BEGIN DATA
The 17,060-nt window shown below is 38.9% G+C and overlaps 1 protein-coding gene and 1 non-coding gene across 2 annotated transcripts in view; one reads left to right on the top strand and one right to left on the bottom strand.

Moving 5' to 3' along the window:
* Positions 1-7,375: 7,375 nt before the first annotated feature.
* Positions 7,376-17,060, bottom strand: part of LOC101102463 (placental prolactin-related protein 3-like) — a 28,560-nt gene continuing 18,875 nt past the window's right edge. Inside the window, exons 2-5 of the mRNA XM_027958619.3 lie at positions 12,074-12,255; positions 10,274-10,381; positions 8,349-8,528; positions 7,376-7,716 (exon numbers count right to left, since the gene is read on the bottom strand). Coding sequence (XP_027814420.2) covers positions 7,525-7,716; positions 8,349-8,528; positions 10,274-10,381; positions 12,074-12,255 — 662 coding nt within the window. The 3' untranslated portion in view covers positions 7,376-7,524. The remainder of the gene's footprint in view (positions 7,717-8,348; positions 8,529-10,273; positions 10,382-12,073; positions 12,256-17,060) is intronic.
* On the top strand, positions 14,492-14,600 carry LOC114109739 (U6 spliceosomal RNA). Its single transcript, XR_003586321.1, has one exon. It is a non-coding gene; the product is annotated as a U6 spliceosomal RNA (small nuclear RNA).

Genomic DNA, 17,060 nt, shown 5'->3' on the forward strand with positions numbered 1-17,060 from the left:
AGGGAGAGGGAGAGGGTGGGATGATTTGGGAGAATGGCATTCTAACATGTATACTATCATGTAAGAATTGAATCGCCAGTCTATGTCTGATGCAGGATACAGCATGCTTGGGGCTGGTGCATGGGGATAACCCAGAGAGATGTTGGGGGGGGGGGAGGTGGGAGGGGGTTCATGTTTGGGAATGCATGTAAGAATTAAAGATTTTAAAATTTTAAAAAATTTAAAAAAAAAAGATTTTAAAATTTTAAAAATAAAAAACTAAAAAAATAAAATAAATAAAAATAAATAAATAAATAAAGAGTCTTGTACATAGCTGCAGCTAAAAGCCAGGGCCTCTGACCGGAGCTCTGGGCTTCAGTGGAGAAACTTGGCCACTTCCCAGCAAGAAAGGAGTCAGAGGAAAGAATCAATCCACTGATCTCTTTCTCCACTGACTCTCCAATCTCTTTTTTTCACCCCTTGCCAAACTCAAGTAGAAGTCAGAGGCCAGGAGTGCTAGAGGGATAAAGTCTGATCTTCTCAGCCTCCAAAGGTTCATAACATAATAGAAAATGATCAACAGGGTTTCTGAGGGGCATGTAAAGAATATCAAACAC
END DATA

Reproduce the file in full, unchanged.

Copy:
The 17,060-nt window shown below is 38.9% G+C and overlaps 1 protein-coding gene and 1 non-coding gene across 2 annotated transcripts in view; one reads left to right on the top strand and one right to left on the bottom strand.

Moving 5' to 3' along the window:
* Positions 1-7,375: 7,375 nt before the first annotated feature.
* Positions 7,376-17,060, bottom strand: part of LOC101102463 (placental prolactin-related protein 3-like) — a 28,560-nt gene continuing 18,875 nt past the window's right edge. Inside the window, exons 2-5 of the mRNA XM_027958619.3 lie at positions 12,074-12,255; positions 10,274-10,381; positions 8,349-8,528; positions 7,376-7,716 (exon numbers count right to left, since the gene is read on the bottom strand). Coding sequence (XP_027814420.2) covers positions 7,525-7,716; positions 8,349-8,528; positions 10,274-10,381; positions 12,074-12,255 — 662 coding nt within the window. The 3' untranslated portion in view covers positions 7,376-7,524. The remainder of the gene's footprint in view (positions 7,717-8,348; positions 8,529-10,273; positions 10,382-12,073; positions 12,256-17,060) is intronic.
* On the top strand, positions 14,492-14,600 carry LOC114109739 (U6 spliceosomal RNA). Its single transcript, XR_003586321.1, has one exon. It is a non-coding gene; the product is annotated as a U6 spliceosomal RNA (small nuclear RNA).

Genomic DNA, 17,060 nt, shown 5'->3' on the forward strand with positions numbered 1-17,060 from the left:
AGGGAGAGGGAGAGGGTGGGATGATTTGGGAGAATGGCATTCTAACATGTATACTATCATGTAAGAATTGAATCGCCAGTCTATGTCTGATGCAGGATACAGCATGCTTGGGGCTGGTGCATGGGGATAACCCAGAGAGATGTTGGGGGGGGGGGAGGTGGGAGGGGGTTCATGTTTGGGAATGCATGTAAGAATTAAAGATTTTAAAATTTTAAAAAATTTAAAAAAAAAAGATTTTAAAATTTTAAAAATAAAAAACTAAAAAAATAAAATAAATAAAAATAAATAAATAAATAAAGAGTCTTGTACATAGCTGCAGCTAAAAGCCAGGGCCTCTGACCGGAGCTCTGGGCTTCAGTGGAGAAACTTGGCCACTTCCCAGCAAGAAAGGAGTCAGAGGAAAGAATCAATCCACTGATCTCTTTCTCCACTGACTCTCCAATCTCTTTTTTTCACCCCTTGCCAAACTCAAGTAGAAGTCAGAGGCCAGGAGTGCTAGAGGGATAAAGTCTGATCTTCTCAGCCTCCAAAGGTTCATAACATAATAGAAAATGATCAACAGGGTTTCTGAGGGGCATGTAAAGAATATCAAACAC